[Gluster-users] Quick performance tests

Joe Landman landman at scalableinformatics.com
Sat Jan 15 18:31:32 UTC 2011

Given the discussion over the past few days, I did a quick-n-dirty test. 
  Long-ish post, with data, pointers, etc.

Gigabit connected server and client, 941 Mb/s (according to iperf) 
between the two.

Untar 2.6.37 kernel source, drop caches before each run.  485 MB total 
untarred/uncompressed size.

all times measured in seconds, all mounts with default options (though 
we used -o intr,tcp for NFS)

server  client  client  client        client
local   local   NFS     Gluster-NFS   GlusterFS
3.9     9       85.97   143.5         132.3

So Gluster-NFS translator (using NFS on client to mount file system on 
remote system) requires about 67% more time than straight NFS, and the 
Gluster mount on the client requires about 54% more time than NFS.

Does this mean NFS is faster?  In this simplified measurement, yes, but 
not by a huge amount.  And we don't recommend extrapolating to the 
general case from this.

Moreover, we haven't tuned the GlusterFS implementation at all.  For 
laughs, I turned up the caching a bit

[root at jr5-lab local]# gluster volume set nfs-test performance.cache-size 1GB
Set volume successful
[root at jr5-lab local]# gluster volume set nfs-test 
performance.write-behind-window-size 512MB
Set volume successful
[root at jr5-lab local]# gluster volume set nfs-test 
performance.stat-prefetch 1
Set volume successful

(note: even with 3.1.2, that last bits are still undocumented)

With this, I was able to get the Gluster-NFS client to be about the same 
as the native Gluster client.

There is still tuning that could be done, but there is a significant 
performance cost to doing many stat calls.  There is little that you can 
really do about that, other than to not do so many stat calls (which my 
not be an option in and of itself).

Our test looked like this btw:

/usr/bin/time --verbose tar -xzf ~/kernel-2.6.37.scalable.tar.gz

which provides a great deal of information to the end user:

Command being timed: "tar -xzf /root/kernel-2.6.37.scalable.tar.gz"
	User time (seconds): 11.08
	System time (seconds): 14.53
	Percent of CPU this job got: 29%
	Elapsed (wall clock) time (h:mm:ss or m:ss): 1:26.53
	Average shared text size (kbytes): 0
	Average unshared data size (kbytes): 0
	Average stack size (kbytes): 0
	Average total size (kbytes): 0
	Maximum resident set size (kbytes): 4240
	Average resident set size (kbytes): 0
	Major (requiring I/O) page faults: 3
	Minor (reclaiming a frame) page faults: 566
	Voluntary context switches: 297422
	Involuntary context switches: 691
	Swaps: 0
	File system inputs: 187120
	File system outputs: 951496
	Socket messages sent: 0
	Socket messages received: 0
	Signals delivered: 0
	Page size (bytes): 4096
	Exit status: 0

For laughs, I also wrote up a quick and dirty strace parsing tool, so 
you can run an experiment like this:

	strace tar -xzf ~/kernel-2.6.37.scalable.tar.gz > q 2>&1
	cat q | ~/iohist.pl

and then you'll see this

[root at virtual nfs]# cat q | ~/iohist.pl
  read operations: 42563
write operations: 73798
  meta operations: 159777
Total operations: 276138

      read size (Bytes): 434322885
     write size (Bytes): 403743188
Total IO size (Bytes) : 838066073

     Average read size (Bytes): 10204.2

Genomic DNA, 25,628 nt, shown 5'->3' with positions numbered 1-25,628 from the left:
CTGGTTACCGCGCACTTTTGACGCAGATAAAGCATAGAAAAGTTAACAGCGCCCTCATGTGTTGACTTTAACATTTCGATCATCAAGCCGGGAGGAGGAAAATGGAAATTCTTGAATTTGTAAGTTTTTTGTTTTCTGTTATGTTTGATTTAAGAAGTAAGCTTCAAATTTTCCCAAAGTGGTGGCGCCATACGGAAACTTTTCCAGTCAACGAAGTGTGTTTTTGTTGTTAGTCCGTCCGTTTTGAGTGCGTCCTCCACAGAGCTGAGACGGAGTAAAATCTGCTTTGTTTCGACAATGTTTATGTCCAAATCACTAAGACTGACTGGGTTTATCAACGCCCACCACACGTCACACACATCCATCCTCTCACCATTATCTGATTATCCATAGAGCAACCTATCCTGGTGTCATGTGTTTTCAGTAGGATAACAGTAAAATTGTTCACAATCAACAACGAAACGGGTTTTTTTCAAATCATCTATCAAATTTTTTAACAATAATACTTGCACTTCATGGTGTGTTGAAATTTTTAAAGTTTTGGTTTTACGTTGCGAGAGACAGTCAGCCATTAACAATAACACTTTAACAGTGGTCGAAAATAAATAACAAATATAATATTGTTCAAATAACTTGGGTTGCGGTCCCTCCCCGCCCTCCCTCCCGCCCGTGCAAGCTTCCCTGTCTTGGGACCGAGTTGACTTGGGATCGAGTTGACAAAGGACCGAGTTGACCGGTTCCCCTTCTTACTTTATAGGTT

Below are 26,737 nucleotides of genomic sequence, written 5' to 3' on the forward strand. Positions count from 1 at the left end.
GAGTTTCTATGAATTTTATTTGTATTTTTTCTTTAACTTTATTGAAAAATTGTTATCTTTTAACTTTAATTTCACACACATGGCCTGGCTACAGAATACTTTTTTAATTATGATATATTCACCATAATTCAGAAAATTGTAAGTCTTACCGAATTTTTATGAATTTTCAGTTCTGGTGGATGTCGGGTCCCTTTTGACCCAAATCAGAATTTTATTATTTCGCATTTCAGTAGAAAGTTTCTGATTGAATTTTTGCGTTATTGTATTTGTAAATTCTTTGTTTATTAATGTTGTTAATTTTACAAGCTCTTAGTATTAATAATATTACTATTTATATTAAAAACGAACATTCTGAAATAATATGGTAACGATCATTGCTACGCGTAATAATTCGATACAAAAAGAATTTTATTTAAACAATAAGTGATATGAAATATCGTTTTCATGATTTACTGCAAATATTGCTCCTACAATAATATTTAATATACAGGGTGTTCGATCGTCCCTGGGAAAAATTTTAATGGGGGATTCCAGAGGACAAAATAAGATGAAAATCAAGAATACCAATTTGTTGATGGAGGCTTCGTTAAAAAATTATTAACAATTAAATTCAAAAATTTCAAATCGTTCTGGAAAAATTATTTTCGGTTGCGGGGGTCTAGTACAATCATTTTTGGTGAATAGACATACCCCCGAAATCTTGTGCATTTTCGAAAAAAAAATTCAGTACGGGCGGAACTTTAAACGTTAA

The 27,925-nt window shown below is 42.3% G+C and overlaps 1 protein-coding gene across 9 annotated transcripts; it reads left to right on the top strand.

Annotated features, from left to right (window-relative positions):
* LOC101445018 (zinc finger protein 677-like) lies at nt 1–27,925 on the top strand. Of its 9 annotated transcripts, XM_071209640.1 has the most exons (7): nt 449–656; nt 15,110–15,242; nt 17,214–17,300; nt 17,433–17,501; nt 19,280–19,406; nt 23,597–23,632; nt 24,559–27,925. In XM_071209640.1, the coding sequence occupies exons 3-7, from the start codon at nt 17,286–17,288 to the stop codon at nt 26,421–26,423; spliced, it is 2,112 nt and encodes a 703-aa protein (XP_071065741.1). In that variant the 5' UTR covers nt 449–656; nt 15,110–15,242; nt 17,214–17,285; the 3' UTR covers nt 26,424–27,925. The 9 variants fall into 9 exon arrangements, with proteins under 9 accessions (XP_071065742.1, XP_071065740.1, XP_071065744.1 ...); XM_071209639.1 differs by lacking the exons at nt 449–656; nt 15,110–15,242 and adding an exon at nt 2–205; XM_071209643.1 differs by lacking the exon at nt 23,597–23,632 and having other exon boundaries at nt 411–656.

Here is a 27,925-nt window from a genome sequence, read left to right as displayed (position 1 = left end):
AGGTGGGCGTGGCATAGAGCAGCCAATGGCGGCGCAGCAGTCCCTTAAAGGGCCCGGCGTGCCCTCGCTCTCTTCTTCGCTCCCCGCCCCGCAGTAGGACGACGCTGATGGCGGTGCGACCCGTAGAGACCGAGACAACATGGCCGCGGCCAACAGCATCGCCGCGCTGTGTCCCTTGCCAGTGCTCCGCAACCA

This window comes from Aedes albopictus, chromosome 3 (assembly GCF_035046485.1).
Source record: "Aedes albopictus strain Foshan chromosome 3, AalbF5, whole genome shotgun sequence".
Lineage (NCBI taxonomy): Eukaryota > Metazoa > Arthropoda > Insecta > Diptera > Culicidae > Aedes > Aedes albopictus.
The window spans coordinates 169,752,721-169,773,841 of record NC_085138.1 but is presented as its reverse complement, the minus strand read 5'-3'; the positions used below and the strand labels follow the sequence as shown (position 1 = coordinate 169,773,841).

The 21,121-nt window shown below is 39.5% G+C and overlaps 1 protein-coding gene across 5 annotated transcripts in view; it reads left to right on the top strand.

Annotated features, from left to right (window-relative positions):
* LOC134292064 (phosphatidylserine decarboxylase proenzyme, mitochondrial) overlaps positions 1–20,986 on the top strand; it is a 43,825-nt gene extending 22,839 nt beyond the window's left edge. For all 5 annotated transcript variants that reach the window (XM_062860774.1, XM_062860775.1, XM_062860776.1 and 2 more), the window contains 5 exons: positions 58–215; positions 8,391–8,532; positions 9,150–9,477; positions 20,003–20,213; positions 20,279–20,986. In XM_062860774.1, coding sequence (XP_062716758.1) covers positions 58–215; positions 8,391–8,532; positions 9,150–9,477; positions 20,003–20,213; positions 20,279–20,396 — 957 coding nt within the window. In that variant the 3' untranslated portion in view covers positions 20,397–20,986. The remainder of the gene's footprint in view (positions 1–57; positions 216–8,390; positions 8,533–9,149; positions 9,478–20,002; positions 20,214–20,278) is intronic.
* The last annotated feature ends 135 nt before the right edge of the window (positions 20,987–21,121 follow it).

Average write size (Bytes): 5470.9

bin resolution = 512

With a little work, I can have it pull out timing information from 
strace, and then we can construct an average time per operation.

We get about the same data regardless of local versus remote writes. 
This should help elucidate why traversing two network and storage stacks 
is so much more costly than traversing one.  Same number of operations, 
just a higher cost per operation.  Which strongly suggests you want to 
amortize each operation over a larger read/write.

It also generates a read.hist and a write.hist  which output binned data 
(currently with 512 byte resolution).  As you can see, there isn't too 
much in the way of reads (apart from the tarball at about 10kB), and 
quite a bit in the way of writes (actually follows a nice distribution 
apart from the outliers at the end)

[root at virtual nfs]# cat read.hist

[root at virtual nfs]# cat write.hist

Basically, those reads, writes, and meta-ops are expensive over the 
wire.  For NFS and GlusterFS, and any other network/cluster file system.

If you are deploying a web server scenario, you might want to set up a 
local cache (RAMdisk or local SSD based), fed from GlusterFS on start.

I should also point out, that this is what we mean by large files (think 
VM images) read and written 1MB at a time.

[root at virtual nfs]# dd if=/dev/zero of=big.file bs=1M count=1k
1024+0 records in
1024+0 records out
1073741824 bytes (1.1 GB) copied, 10.6762 seconds, 101 MB/s

[root at virtual nfs]# echo 3 > /proc/sys/vm/drop_caches

[root at virtual nfs]# dd if=big.file of=/dev/null bs=1M
1024+0 records in
1024+0 records out
1073741824 bytes (1.1 GB) copied, 9.12858 seconds, 118 MB/s

And this is what iohist has to say about this:

[root at virtual nfs]# echo 3 > /proc/sys/vm/drop_caches
[root at virtual nfs]# strace dd if=big.file of=/dev/null bs=1M > b 2>&1
[root at virtual nfs]# cat b | ~/iohist.pl
  read operations: 1030
write operations: 1025
  meta operations: 18
Total operations: 2073

      read size (Bytes): 1073746848
     write size (Bytes): 1073741856
Total IO size (Bytes) : 2147488704

     Average read size (Bytes): 1042472.7
    Average write size (Bytes): 1047553.0

bin resolution = 512

read.hist and write.hist show most the 1M reads/writes, apart from minor 
metadata bits.

You can grab iohist.pl here:


Joseph Landman, Ph.D
Founder and CEO
Scalable Informatics, Inc.
email: landman at scalableinformatics.com
web  : http://scalableinformatics.com
phone: +1 734 786 8423 x121
fax  : +1 866 888 3112
cell : +1 734 612 4615

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